Let’s Give a Big Chez ‘Lu Welcome to…

...Deb!  aka Chappy’s Mom who is doing a guest blogging post today!  Because a Stitched bag made it into Melissa Morgan Oakes’ new book, Teach Yourself VISUALLY Circular Knitting, Melissa included my blog in her magical mystery book tour!  Because I am quite possibly the world’s WORST interviewer, I asked Deb to do the honors for me (because she is possibly one of the BEST question-askers out there).  I hope you read all the way through because Deb did a great job AND because at the end?  There’s a surprise or two (or three) for you ;o)

Ready?  Okay, without further ado, I will hand the reigns over to Deb!

Melissa, I hope you’re as excited to be here as I am. I’m delighted Jessica asked me if I’d like to interview you because it gives me a chance to ask you all sorts of fun questions! So, here goes…

Circular 001

Tell us about your new book?

Well, first let me say thanks, Jessica, for having me on the blog and for letting Deb do this interview with me. And for my bag, which I LOVE! And I am very excited to be here! My new book is Teach Yourself Visually Circular Knitting, which is a pretty thorough text that teaches the four basic methods of circular knitting; double points, a circular needle with an object that fits on it exactly, the “magic loop” method, and knitting with two circulars. There are also 16 patterns ranging in complexity from simple hats to more complicated steeked garments, and just about everything in between. If you are new to knitting and want to find out all about circular knitting, this is the book for you. if you’re an experienced knitter who’s only ever knit on double points and want to know what circulars are all about, this is the book for you, too! And if you’re a knitter who knows their way around circulars, but wants to up your game with fun things like steeking, then this is YOUR book as well!

Since the book is about circular knitting … is this your preferred method of knitting? Or do you like flat knitting also?

I will always knit in the round if I can find a way to do so. I am not big on two circulars, because I always feel that if I can get away with only buying one set of needles, I will. I do knit back and forth when I have to, but if I can convert or write a pattern for circular knitting, I absolutely will. And it’s not that I don’t like purling – I actually enjoy purling just as much as I enjoy knitting – maybe more. What I don’t like is lots of time spent finishing! Circular knitting generally means MUCH less finishing and that’s a very good thing.

Do you ever use traditional straight needles?

Yes – but only when I have to! I have a complete collection of straight needles that I won’t ever part with, but they get a lot less use than the circs do!

Your last two books were about socks–have you said all you wanted to say about them?

I don’t think anyone could ever say everything there is to say about socks! For right now, though, although I am knitting them I don’t have a lot new to say about them. But that could always change!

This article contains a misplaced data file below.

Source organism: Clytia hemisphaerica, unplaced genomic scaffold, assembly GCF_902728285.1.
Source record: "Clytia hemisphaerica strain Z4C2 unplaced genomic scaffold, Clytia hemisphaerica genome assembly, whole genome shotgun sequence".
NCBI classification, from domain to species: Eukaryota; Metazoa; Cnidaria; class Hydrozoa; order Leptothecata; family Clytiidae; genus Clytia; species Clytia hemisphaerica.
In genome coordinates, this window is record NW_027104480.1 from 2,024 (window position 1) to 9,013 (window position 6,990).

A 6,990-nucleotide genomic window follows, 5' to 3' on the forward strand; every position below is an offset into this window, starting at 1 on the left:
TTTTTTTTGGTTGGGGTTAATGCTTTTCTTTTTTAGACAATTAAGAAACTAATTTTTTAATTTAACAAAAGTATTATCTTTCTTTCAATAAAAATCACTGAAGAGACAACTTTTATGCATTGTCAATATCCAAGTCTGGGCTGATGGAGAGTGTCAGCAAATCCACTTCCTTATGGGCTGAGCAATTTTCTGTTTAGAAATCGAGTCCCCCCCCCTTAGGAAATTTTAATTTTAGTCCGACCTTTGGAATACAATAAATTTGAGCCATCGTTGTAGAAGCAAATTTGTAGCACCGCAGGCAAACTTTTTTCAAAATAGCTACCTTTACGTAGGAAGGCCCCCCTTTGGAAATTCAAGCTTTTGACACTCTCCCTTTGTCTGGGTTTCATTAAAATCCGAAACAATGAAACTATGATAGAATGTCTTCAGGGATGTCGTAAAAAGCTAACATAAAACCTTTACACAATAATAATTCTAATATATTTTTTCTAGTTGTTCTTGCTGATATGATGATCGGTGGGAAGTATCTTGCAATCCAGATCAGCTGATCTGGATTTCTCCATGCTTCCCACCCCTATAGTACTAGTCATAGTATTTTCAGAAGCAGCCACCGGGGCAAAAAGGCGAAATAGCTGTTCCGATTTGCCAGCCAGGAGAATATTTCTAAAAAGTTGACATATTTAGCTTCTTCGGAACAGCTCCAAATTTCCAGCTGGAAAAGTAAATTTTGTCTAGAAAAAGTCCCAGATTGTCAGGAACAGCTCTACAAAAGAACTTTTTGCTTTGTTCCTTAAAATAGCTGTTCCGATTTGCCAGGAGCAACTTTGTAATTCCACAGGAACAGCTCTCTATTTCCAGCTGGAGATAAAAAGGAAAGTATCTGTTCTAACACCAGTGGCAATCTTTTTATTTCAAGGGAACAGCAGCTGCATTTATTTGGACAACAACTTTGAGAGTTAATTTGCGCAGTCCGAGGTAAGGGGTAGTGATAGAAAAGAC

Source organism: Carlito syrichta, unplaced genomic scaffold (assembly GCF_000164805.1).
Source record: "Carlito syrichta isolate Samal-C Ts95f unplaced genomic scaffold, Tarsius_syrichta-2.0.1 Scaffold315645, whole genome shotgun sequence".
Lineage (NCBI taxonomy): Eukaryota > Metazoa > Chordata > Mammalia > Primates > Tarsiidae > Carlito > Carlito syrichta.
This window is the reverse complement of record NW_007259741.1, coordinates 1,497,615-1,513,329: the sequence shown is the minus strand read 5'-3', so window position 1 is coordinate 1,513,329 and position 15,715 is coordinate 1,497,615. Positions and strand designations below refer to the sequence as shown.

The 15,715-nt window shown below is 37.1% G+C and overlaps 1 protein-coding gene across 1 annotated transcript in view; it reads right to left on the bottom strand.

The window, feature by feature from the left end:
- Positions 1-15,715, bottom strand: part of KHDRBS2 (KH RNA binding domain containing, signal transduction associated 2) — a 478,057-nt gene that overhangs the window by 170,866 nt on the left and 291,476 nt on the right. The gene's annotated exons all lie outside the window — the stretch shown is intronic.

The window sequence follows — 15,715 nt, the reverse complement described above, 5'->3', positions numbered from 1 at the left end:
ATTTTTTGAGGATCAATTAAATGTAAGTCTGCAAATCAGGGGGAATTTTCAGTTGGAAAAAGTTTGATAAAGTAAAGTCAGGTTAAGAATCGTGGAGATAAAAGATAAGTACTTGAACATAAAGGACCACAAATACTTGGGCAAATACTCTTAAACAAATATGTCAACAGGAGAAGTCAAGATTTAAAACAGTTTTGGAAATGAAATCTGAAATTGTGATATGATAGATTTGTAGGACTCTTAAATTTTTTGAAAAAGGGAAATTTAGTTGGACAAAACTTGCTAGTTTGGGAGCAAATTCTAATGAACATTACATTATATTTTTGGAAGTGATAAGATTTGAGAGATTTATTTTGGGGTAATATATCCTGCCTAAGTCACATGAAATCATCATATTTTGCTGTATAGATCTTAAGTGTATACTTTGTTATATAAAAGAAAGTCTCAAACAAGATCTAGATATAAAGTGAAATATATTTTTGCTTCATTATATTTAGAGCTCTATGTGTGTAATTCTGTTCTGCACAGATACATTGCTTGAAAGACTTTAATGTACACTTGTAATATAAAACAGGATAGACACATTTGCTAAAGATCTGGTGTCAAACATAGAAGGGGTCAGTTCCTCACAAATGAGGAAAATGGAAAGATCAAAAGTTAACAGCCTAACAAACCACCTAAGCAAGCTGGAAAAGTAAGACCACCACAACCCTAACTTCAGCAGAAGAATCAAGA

It seems like knitters will never get tired of new books and patterns about socks–what do you think the appeal is (other than cold feet)?

Knitters are smart people. They appreciate the portability and design flexibility of socks. And they know that a $30 investment in yarn to knit a pair of gift socks will usually be more safely received than $145 spent on yarn for an intarsia sweater that the recipient mightn’t ever wear. Socks are endlessly fun, adaptable, portable – they are in many ways the perfect project.

What are you knitting right now?

I am currently working on a secret project for Carol Sulcoski’s next book, but I can’t say what it is yet – except that I love it and want to keep it for myself!

The “Teach Yourself Visually” series is well known for giving basic instructions with lots of good photos–Did knowing how many photos there would be affect the way you decided what to write?

Actually, working within the TYV series’ structure was difficult for me. I am not a particularly structured person. Having to edit what I needed to say into little snippets with accompanying photos that I could not seem to visualize in my head was not easy for me. I had an excellent technical editor, Tamara Stone-Snyder, who stepped in and handled the organization piece. That made things flow much more smoothly. Writing on a topic and letting someone else chop it up into snippets was the only way this book could have happened, really!

Your bio says you’re a self-taught knitter. What was the best reference you had when you were learning to knit?

I taught myself to knit using Vogue’s Ultimate Knitting Book. I learned a lot from that book, actually and it is never far from my side. Except for about a week when the cat did something very bad on it, and I had to wait for a new one to arrive!

What’s the best (knitting) advice you ever got?

“It’s just knitting”. I see a lot of students getting overwrought about errors in their work, or a perceived inability to “get” something – and I do believe most of that is perception. Anyone can learn to knit, and knit well. I find that kids are easier to teach because they are willing to try and try again until they get it. As adults we have been, maybe, over-educated, beaten down by work, and many knitters place much to much emphasis on competition, so we quit before we’ve ever half begun – “But SHE got it right away and I am struggling so I just must not be able to do this!!” WRONG! Tell yourself, from the beginning, “It’s just knitting. It’s meant to be fun. It is not brain surgery. I can do this”. No one will die if you mess up, no one cares how fast or how slow you learn, and it doesn’t matter if your learning style is different from your neighbors’. Just relax and (most importantly) keep trying, and you WILL get it.